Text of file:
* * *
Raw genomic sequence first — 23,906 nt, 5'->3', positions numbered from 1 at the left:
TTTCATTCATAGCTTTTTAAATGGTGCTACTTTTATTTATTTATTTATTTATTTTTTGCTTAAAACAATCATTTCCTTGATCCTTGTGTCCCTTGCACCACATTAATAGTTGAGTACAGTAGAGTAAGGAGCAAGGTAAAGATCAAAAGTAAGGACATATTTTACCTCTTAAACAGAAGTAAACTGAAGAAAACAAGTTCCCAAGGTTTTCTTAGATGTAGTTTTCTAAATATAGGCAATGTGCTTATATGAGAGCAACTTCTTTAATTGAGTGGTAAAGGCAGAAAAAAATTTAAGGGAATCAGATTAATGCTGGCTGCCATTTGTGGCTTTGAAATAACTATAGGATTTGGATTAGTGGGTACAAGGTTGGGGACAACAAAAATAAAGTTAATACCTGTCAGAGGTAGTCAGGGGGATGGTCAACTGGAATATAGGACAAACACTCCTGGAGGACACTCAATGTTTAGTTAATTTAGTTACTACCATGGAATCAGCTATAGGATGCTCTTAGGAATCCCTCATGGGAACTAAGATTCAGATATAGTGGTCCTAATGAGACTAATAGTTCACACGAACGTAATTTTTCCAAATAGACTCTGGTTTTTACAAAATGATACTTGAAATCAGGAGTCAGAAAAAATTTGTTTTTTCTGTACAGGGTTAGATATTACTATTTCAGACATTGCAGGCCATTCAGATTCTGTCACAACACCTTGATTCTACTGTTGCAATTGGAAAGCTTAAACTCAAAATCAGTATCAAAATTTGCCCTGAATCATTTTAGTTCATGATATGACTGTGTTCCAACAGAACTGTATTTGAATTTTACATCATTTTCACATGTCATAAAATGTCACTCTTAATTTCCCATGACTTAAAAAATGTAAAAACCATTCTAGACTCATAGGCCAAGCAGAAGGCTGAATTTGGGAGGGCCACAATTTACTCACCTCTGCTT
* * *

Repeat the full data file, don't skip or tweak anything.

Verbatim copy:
Raw genomic sequence first — 23,906 nt, 5'->3', positions numbered from 1 at the left:
TTTCATTCATAGCTTTTTAAATGGTGCTACTTTTATTTATTTATTTATTTATTTTTTGCTTAAAACAATCATTTCCTTGATCCTTGTGTCCCTTGCACCACATTAATAGTTGAGTACAGTAGAGTAAGGAGCAAGGTAAAGATCAAAAGTAAGGACATATTTTACCTCTTAAACAGAAGTAAACTGAAGAAAACAAGTTCCCAAGGTTTTCTTAGATGTAGTTTTCTAAATATAGGCAATGTGCTTATATGAGAGCAACTTCTTTAATTGAGTGGTAAAGGCAGAAAAAAATTTAAGGGAATCAGATTAATGCTGGCTGCCATTTGTGGCTTTGAAATAACTATAGGATTTGGATTAGTGGGTACAAGGTTGGGGACAACAAAAATAAAGTTAATACCTGTCAGAGGTAGTCAGGGGGATGGTCAACTGGAATATAGGACAAACACTCCTGGAGGACACTCAATGTTTAGTTAATTTAGTTACTACCATGGAATCAGCTATAGGATGCTCTTAGGAATCCCTCATGGGAACTAAGATTCAGATATAGTGGTCCTAATGAGACTAATAGTTCACACGAACGTAATTTTTCCAAATAGACTCTGGTTTTTACAAAATGATACTTGAAATCAGGAGTCAGAAAAAATTTGTTTTTTCTGTACAGGGTTAGATATTACTATTTCAGACATTGCAGGCCATTCAGATTCTGTCACAACACCTTGATTCTACTGTTGCAATTGGAAAGCTTAAACTCAAAATCAGTATCAAAATTTGCCCTGAATCATTTTAGTTCATGATATGACTGTGTTCCAACAGAACTGTATTTGAATTTTACATCATTTTCACATGTCATAAAATGTCACTCTTAATTTCCCATGACTTAAAAAATGTAAAAACCATTCTAGACTCATAGGCCAAGCAGAAGGCTGAATTTGGGAGGGCCACAATTTACTCACCTCTGCTT